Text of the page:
President Joko Widodo has played down the stand-off between Indonesian and Chinese vessels in the abundant fishing waters off the north-western coast of Borneo, prompting analysts to say he is trying to reduce tensions and maintain ties between the two countries.
"I asked the Indonesian military commander, are there foreign ships entering Indonesian territorial sea? As it turns out, none," the President wrote on Facebook on Wednesday, after visiting a military base on the Natuna Islands.
On Monday, Mr Joko asserted that Indonesia's sovereignty was "non-negotiable" after reports that two Chinese coast guard vessels and about 60 Chinese fishing boats had been spotted last month in the country's exclusive economic zone (EEZ), near the Natuna Sea.
Fighter jets and warships were deployed and the foreign ministry summoned the Chinese ambassador in Jakarta to deliver a diplomatic note protesting against the Chinese encroachment.
Mr Joko, who is popularly known as Jokowi, said Chinese vessels were in Indonesia's EEZ, which spans 200 nautical miles from a territory's coast, but not in its territorial sea, which is limited to 12 nautical miles.
"In this zone (EEZ), international ships can pass freely, and Indonesia has the rights over the natural resources and to exercise its rule of law," including capturing or chasing away vessels trying to "illegally exploit the natural wealth", he said.
Mr Joko's visit to the Natunas shows he takes the issue seriously, but his latest remarks indicate that he does not want the stand-off to continue and become heated, analysts told The Straits Times.
"The Indonesian media is portraying this as a matter of sovereignty. Jokowi cannot walk away from an issue of this magnitude, and needs to be seen to lead," said Dr Greg Raymond, a research fellow at the Australian National University.
The President also does not want to jeopardise good ties with Indonesia's biggest trading partner and a major investor. Both countries enjoy broad cooperation, including in infrastructure development such as the high-speed railway project linking Jakarta, the capital, with Bandung. The US$6 billion (S$8 billion) project is part of Beijing's Belt and Road Initiative to connect China with Asia, Europe and beyond.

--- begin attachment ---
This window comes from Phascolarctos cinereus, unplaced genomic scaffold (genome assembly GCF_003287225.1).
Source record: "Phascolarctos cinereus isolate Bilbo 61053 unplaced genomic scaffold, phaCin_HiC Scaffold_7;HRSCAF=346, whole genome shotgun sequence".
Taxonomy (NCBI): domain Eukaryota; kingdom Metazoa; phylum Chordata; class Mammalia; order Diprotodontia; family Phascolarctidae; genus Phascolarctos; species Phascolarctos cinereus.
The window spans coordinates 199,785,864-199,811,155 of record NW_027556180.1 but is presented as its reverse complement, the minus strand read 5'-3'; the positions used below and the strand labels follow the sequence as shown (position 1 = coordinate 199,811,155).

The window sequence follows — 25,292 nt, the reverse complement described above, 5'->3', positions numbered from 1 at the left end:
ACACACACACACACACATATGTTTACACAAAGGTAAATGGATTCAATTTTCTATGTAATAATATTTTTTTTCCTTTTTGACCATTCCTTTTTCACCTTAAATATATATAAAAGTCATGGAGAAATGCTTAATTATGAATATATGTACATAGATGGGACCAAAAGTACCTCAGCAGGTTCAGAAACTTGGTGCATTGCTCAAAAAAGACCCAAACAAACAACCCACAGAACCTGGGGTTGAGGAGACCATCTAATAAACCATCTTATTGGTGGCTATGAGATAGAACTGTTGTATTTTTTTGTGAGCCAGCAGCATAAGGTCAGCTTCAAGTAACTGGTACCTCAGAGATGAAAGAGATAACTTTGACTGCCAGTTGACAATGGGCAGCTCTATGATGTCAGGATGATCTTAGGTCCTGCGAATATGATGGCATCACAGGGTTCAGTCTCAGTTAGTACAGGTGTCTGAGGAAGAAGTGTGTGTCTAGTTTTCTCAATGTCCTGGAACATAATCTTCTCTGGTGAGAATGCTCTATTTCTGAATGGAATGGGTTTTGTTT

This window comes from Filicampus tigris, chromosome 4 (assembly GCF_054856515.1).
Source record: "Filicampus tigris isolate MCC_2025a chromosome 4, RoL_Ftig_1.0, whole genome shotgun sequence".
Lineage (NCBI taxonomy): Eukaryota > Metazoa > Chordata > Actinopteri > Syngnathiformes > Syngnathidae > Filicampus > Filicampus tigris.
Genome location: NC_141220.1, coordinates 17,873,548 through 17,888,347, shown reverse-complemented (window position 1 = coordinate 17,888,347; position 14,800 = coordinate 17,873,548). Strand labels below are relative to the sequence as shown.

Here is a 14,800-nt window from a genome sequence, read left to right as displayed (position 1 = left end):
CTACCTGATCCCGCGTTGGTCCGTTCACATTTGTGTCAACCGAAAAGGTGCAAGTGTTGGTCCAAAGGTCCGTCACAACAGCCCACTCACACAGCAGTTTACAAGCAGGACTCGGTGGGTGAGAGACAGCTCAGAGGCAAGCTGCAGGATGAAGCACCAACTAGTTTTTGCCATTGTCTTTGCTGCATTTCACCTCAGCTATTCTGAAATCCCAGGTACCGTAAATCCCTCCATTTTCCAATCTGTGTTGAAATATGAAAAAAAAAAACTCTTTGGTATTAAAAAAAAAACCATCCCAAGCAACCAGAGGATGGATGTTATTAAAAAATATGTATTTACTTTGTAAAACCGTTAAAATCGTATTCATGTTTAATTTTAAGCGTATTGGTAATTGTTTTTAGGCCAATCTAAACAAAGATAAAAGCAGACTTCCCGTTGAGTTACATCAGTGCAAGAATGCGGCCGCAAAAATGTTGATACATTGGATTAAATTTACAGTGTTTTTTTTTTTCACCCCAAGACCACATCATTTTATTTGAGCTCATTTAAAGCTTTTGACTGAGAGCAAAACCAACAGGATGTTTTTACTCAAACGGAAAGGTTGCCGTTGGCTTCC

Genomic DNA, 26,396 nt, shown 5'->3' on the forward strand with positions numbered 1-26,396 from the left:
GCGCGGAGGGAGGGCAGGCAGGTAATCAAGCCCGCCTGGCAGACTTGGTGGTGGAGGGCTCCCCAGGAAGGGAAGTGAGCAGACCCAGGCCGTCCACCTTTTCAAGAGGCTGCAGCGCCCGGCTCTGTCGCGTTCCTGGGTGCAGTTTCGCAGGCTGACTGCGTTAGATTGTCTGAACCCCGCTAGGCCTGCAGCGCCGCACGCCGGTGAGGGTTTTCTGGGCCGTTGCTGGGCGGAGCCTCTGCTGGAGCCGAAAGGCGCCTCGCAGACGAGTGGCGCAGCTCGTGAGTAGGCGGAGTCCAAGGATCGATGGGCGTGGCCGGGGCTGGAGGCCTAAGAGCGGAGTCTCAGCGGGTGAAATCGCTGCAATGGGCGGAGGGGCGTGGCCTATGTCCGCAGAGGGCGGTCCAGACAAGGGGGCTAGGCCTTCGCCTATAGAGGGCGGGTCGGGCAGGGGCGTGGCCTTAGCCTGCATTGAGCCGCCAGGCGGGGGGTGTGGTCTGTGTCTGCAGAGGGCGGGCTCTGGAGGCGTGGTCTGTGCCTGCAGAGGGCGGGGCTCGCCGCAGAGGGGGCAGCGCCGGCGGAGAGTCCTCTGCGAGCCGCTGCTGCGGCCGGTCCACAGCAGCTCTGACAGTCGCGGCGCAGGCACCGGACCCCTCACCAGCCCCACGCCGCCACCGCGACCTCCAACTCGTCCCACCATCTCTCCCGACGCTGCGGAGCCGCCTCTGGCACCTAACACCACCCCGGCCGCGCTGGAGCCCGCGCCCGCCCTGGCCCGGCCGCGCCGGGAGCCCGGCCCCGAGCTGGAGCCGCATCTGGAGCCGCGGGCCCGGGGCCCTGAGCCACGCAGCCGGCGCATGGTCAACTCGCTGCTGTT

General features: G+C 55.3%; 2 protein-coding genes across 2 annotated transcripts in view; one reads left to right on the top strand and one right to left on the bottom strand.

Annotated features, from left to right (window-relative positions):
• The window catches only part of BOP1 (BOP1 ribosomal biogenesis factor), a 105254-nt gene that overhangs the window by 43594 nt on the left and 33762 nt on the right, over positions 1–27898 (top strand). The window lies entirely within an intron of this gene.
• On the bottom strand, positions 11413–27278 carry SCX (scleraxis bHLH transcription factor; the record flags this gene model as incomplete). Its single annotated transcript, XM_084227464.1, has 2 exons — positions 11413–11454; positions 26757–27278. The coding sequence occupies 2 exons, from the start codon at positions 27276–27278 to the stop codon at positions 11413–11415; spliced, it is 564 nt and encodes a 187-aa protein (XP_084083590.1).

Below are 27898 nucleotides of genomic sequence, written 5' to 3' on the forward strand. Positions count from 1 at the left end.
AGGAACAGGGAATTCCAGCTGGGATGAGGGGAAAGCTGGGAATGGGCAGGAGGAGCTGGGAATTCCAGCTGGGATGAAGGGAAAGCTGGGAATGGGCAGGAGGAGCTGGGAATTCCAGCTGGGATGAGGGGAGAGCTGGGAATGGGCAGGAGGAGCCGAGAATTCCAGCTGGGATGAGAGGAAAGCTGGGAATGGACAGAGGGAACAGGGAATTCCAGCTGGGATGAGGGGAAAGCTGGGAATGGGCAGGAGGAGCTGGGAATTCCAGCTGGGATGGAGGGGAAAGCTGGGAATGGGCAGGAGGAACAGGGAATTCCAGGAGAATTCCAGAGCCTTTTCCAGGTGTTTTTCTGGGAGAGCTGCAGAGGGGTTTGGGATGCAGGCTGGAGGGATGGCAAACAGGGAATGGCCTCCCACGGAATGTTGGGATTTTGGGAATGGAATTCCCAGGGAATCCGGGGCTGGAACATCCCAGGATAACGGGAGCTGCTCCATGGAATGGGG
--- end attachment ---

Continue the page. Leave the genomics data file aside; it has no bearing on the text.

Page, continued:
"Jokowi is trapped between two interests (sovereignty and the economy)," political scientist Arbi Sanit said. "Business with China must not be ruined. Indonesia has a big appetite to develop its infrastructure but it has no money. And China has been investing a lot, so it's a difficult situation."
Indeed, Mr Joko's ministers are eager to keep the issues separate. Coordinating Maritime Affairs and Investment Minister Luhut Pandjaitan said: "Let me be clear that the EEZ has to do with the economy and not sovereignty - these are two very different beasts."
But as much as Indonesia needs China for investments, the latter is also looking at South-east Asia's largest economy for resources.
In a sign of a softening stance in Beijing, Chinese Foreign Ministry spokesman Geng Shuang said China and Indonesia have been in contact over the issue.
At a press conference on Wednesday, Mr Geng stressed that China and Indonesia have no disputes over territorial sovereignty, but said there are "overlapping claims of maritime rights and interests in some areas in the South China Sea".
He said: "China hopes Indonesia will remain calm. We would like to handle our differences with Indonesia in a proper way and uphold our bilateral relations as well as peace and stability in the region."
But Mr Geng maintained that China had sovereignty over Nansha Islands - the Chinese name for the disputed Spratly Islands in the South China Sea - and sovereign rights and jurisdiction over the relevant waters, a position it said was in accordance with international law.
Indonesia's military yesterday said Chinese coast guard vessels and fishing boats had left the relevant waters, after Mr Joko's visit.
China claims most of the South China Sea, bringing it into dispute with the Philippines, Brunei, Malaysia, Vietnam and Taiwan.
Indonesia has clashed with China over fishing rights around the Natunas. Beijing has claimed some of the waters around the Natunas as part of its "traditional fishing grounds".
International law expert Hikmahanto Juwana felt the recent incident was simply China testing the resolve of the new Indonesian government of Mr Joko, who was re-elected last April.